Nonsense mutations can be suppressed by alterations in tRNA. As discussed above, a nonsense mutation occurs when a codon that should code for an amino acid is changed to a stop codon. This results in a truncated and usually nonfunctional protein. Such a defect may be suppressed, at least partially, by changing the anticodon sequence of a tRNA molecule so that it recognizes the stop codon instead. Consider the stop codon UAG. Altering the anticodon of tRNAGln from GUC (reading CAG for Gln) to AUC will make it recognize UAG instead. Such an altered tRNA will insert glutamine wherever it finds a UAG stop codon (Fig. 13.26).
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Such altered tRNA molecules are known as suppressor tRNAs. The UAG stop codon is known as amber and the UAA stop codon as ochre. The UGA stop codon has no universally accepted name, but is sometimes called opal or umber. Amber suppressors are mutant tRNAs that read UAG instead of their original codon. Ochre suppressor tRNAs read both UAA and UAG due to wobble. Opal suppressors are rare.
Suppressor tRNA mutations can only occur if a cell has more than one tRNA that reads a particular codon. One may be mutated while the other must carry out the original function; otherwise, the loss of the original tRNA would be lethal. In practice, cells often have multiple tRNA genes and so suppressor mutations are reasonably common, at least in microorganisms. Bacterial suppressor mutations have been found in tRNAs for glutamine, leucine, serine, tyrosine and tryptophan. The amino acid inserted by the suppressor tRNA may be identical to the original amino acid whose codon mutated to give the stop codon. In this case, the protein made will be fully restored. Alternatively, a different amino acid may be inserted and a partially active protein may be produced.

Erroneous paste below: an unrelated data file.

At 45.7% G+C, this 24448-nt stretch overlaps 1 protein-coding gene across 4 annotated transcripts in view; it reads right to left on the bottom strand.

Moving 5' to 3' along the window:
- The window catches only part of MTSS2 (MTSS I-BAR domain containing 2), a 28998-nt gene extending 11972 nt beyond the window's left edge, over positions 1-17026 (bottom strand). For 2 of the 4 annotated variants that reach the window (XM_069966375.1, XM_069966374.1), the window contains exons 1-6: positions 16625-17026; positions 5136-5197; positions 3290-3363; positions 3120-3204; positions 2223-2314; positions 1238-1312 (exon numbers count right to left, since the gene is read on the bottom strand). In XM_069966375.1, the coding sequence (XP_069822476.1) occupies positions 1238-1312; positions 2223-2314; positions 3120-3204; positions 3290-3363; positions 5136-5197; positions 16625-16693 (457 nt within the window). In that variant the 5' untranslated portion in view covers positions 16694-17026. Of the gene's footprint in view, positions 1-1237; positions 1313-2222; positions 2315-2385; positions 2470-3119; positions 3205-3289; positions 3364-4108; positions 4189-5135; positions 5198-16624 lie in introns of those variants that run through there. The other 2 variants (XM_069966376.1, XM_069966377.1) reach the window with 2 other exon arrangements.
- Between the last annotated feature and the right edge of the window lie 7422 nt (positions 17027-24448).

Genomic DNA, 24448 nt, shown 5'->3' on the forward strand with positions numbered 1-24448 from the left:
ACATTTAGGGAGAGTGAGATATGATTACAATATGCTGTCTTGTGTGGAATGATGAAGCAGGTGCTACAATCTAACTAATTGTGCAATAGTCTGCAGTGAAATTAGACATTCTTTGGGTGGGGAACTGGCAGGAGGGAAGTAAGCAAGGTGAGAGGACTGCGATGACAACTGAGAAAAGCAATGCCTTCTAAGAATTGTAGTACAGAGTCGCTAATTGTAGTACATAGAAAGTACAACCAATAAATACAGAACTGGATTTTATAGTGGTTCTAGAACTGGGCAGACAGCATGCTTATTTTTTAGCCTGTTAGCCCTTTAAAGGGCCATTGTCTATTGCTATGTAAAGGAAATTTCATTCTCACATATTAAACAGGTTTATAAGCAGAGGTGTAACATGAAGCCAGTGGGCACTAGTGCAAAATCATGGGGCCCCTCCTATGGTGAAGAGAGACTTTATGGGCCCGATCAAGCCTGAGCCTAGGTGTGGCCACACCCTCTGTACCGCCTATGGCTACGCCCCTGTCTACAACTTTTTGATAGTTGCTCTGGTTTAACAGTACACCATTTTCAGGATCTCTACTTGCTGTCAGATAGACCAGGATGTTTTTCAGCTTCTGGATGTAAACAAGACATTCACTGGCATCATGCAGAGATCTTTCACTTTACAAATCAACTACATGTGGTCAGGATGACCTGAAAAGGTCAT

Remember that stop codons are normally recognized by release factor, and have no cognate tRNAs. Since suppressor tRNA competes with release factor, suppression is never complete and typically ranges from 10 to 40 percent. This may provide enough of the suppressed protein for the cells to survive. However, the suppressor tRNA will also suppress other stop codons in the same cell and so generate longer (and incorrect) versions of many proteins whose genes were never mutated. Not surprisingly, cells with suppressor mutations grow more slowly. Only bacteria and lower eukaryotes (e.g., yeasts, roundworms) can tolerate suppressor mutations. In both insects and mammals, suppressor mutations are lethal.
Frameshift suppressor tRNAs are also occasionally found among bacteria. These mutant tRNA molecules have an enlarged anticodon loop and a four-base anticodon. This enables them to insert a single amino acid by reading four bases in the mRNA. They can suppress the effects of a frameshift mutation that was caused by the insertion of a single extra base. Frameshift suppressor tRNAs with five-base anticodons have been made artificially, but have not been isolated naturally.
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